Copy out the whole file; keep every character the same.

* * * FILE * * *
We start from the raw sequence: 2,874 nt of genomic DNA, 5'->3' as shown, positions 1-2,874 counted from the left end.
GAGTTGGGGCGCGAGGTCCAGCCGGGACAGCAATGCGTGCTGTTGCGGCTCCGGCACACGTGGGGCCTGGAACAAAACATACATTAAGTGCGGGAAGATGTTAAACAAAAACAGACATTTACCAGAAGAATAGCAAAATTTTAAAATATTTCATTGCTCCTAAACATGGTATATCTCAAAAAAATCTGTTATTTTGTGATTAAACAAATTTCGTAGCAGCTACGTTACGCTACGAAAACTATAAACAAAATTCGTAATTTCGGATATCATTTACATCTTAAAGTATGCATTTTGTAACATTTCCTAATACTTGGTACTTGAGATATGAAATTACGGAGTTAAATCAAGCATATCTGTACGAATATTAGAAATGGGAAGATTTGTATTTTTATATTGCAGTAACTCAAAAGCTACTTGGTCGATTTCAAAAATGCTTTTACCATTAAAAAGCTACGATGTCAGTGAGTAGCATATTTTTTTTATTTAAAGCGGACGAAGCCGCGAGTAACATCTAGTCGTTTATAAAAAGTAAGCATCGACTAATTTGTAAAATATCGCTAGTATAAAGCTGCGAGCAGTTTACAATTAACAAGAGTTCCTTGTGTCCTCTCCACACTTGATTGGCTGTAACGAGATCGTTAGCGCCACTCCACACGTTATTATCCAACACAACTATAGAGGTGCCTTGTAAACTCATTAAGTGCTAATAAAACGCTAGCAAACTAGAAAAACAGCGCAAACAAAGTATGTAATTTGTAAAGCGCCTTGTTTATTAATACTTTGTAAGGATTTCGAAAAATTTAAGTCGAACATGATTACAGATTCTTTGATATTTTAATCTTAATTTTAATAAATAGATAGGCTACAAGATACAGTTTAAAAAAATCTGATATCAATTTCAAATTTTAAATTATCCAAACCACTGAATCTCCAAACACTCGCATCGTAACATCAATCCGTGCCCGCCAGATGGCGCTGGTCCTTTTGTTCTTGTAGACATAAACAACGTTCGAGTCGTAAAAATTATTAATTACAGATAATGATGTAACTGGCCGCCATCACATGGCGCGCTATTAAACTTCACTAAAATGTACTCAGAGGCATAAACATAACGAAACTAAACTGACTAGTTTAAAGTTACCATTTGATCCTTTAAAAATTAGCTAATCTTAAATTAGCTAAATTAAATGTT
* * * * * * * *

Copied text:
We start from the raw sequence: 2,874 nt of genomic DNA, 5'->3' as shown, positions 1-2,874 counted from the left end.
GAGTTGGGGCGCGAGGTCCAGCCGGGACAGCAATGCGTGCTGTTGCGGCTCCGGCACACGTGGGGCCTGGAACAAAACATACATTAAGTGCGGGAAGATGTTAAACAAAAACAGACATTTACCAGAAGAATAGCAAAATTTTAAAATATTTCATTGCTCCTAAACATGGTATATCTCAAAAAAATCTGTTATTTTGTGATTAAACAAATTTCGTAGCAGCTACGTTACGCTACGAAAACTATAAACAAAATTCGTAATTTCGGATATCATTTACATCTTAAAGTATGCATTTTGTAACATTTCCTAATACTTGGTACTTGAGATATGAAATTACGGAGTTAAATCAAGCATATCTGTACGAATATTAGAAATGGGAAGATTTGTATTTTTATATTGCAGTAACTCAAAAGCTACTTGGTCGATTTCAAAAATGCTTTTACCATTAAAAAGCTACGATGTCAGTGAGTAGCATATTTTTTTTATTTAAAGCGGACGAAGCCGCGAGTAACATCTAGTCGTTTATAAAAAGTAAGCATCGACTAATTTGTAAAATATCGCTAGTATAAAGCTGCGAGCAGTTTACAATTAACAAGAGTTCCTTGTGTCCTCTCCACACTTGATTGGCTGTAACGAGATCGTTAGCGCCACTCCACACGTTATTATCCAACACAACTATAGAGGTGCCTTGTAAACTCATTAAGTGCTAATAAAACGCTAGCAAACTAGAAAAACAGCGCAAACAAAGTATGTAATTTGTAAAGCGCCTTGTTTATTAATACTTTGTAAGGATTTCGAAAAATTTAAGTCGAACATGATTACAGATTCTTTGATATTTTAATCTTAATTTTAATAAATAGATAGGCTACAAGATACAGTTTAAAAAAATCTGATATCAATTTCAAATTTTAAATTATCCAAACCACTGAATCTCCAAACACTCGCATCGTAACATCAATCCGTGCCCGCCAGATGGCGCTGGTCCTTTTGTTCTTGTAGACATAAACAACGTTCGAGTCGTAAAAATTATTAATTACAGATAATGATGTAACTGGCCGCCATCACATGGCGCGCTATTAAACTTCACTAAAATGTACTCAGAGGCATAAACATAACGAAACTAAACTGACTAGTTTAAAGTTACCATTTGATCCTTTAAAAATTAGCTAATCTTAAATTAGCTAAATTAAATGTT